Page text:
Cancerous tumours: how likely are they to metastasise?

A very aggressive type of cancer has provided a team of researchers supported by the Swiss National Science Foundation with an answer to the question of which tumour cells are at risk of spreading.

Cancer treatment is sometimes complicated by the heterogeneity of the cells that form the tumour mass. The problem is how to identify the few cells that are capable of triggering metastases. Thanks to work carried out by a team of researchers supported by the Swiss National Science Foundation (SNSF), we now have a better understanding of how metastases form and which cells to target in therapy.

The researchers have succeeded in identifying and characterizing the most dangerous cells in Ewing’s sarcoma, a very aggressive bone cancer with high potential for spread that primarily affects children and young adults. In particular, among the very active genes of these cells the team pinpointed a gene known to be associated with a poor prognosis. More specifically, this gene promotes the diffusion of cancer cells and the formation of metastases. The work has been published in the journal Science Advances (*).

The finding constitutes a first step towards the development of more targeted treatments, says Ivan Stamenkovic, professor of experimental pathology at the University Hospital Lausanne (CHUV) and co-author of the paper along with assistant professor Nicolo Riggi, also at CHUV. "Identifying the gene associated with the risk of metastases opens new avenues for research. The protein corresponding to this gene could be used as a potential therapeutic target in eliminating these very aggressive cells," says Stamenkovic.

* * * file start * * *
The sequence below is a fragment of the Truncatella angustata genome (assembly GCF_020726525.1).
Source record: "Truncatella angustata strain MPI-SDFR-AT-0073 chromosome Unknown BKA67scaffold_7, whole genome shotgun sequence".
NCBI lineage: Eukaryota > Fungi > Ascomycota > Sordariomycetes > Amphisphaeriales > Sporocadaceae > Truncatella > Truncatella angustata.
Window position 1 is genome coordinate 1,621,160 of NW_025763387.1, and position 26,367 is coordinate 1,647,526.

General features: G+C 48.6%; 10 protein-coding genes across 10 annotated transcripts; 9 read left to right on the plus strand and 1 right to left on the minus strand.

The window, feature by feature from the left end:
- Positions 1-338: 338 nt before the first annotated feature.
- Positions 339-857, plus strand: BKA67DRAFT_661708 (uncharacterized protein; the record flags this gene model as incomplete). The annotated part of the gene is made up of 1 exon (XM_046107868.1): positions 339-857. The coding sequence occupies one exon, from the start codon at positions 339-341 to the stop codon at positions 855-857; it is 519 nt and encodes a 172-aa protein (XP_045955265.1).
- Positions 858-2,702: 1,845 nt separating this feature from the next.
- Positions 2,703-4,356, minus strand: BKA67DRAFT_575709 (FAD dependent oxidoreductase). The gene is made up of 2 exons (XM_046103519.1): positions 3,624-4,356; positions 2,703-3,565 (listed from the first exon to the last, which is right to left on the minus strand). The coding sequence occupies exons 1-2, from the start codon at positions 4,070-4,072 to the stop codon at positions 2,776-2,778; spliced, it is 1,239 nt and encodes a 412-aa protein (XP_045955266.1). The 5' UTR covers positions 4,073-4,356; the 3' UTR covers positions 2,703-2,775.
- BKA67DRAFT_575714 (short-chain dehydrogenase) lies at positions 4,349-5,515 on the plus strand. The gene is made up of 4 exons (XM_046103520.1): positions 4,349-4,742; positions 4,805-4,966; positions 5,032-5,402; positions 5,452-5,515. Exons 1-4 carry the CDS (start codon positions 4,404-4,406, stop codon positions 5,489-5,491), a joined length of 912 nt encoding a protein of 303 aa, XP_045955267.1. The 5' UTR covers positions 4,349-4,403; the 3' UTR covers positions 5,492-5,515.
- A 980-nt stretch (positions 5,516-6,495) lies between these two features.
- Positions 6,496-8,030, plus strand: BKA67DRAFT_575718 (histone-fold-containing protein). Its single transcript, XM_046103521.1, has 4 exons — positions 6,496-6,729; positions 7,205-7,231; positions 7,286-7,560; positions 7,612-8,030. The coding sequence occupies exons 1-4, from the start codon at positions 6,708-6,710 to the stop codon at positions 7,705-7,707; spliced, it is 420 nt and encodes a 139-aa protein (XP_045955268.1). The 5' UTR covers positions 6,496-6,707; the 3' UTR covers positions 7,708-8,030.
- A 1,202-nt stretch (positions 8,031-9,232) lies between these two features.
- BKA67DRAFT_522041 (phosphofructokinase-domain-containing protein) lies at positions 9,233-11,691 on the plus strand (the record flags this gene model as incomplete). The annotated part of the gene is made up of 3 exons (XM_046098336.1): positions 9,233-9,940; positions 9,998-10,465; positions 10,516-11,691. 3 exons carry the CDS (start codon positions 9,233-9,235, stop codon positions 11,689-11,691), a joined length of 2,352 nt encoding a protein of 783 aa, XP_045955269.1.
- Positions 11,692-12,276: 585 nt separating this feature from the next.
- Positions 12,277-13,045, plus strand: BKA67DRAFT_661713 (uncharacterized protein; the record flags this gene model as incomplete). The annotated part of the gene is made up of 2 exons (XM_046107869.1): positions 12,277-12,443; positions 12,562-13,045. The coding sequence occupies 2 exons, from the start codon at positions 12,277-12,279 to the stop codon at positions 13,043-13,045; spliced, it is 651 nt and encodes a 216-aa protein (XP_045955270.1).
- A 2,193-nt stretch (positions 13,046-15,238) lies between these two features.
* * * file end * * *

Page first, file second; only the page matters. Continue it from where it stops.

Telltale glow

To achieve this result, the scientists first had to isolate the cells that form metastases. They took tumours from patients and grew them in conditions that mimic those of the human body to create organoids, i.e. tumour models. The researchers were then able to genetically modify the tumour cells by adding a gene that causes them to express a green fluorescent protein. This gene has been modified so that it can be suppressed by a very small RNA molecule (called microRNA) produced by the cells themselves. Because the cells that form metastases produce very little of this microRNA, they continue to express fluorescent protein. As a result, they appear bright and can be identified by their fluorescent colour. "It’s a tool that could be used in other types of tumours to understand the nature of aggressive cells," says Riggi.

Cancer cells are more tolerant

Ivan Stamenkovic’s research project focuses on the mechanisms responsible for the formation and development of cancers. "In most cancers," says Stamenkovic, "the cells that spread are those that have retained certain properties of stem cells, unlike most of the cells that constitute the tumour mass. These stem-like cells, which are called upon to regenerate tissues, must be able to retain a high degree of flexibility. As a result, they are more tolerant of events such as genetic mutations, and thus more likely to transform into cancerous cells because their defences are partially or totally suppressed."

(*) T. Keskin, B. Rucci, S. Cornaz-Buros, P. Martin, C. Fusco, L. Broye, K. Cisarova, I. Letovanec, S. La Rosa, S. Cherix, M. Diezi, R. Renella, P. Provero, I. Stamenkovic and N. Riggi: A live single-cell state reporter assay links intra-tumor heterogeneity to metastatic proclivity in Ewing sarcoma, Science Advances (2021). Link Icon

Research funding all disciplines

This work was supported by the SNSF through the project funding scheme. Following a selection process, researchers can use these grants to carry out projects with topics and goals of their own choice.

Project funding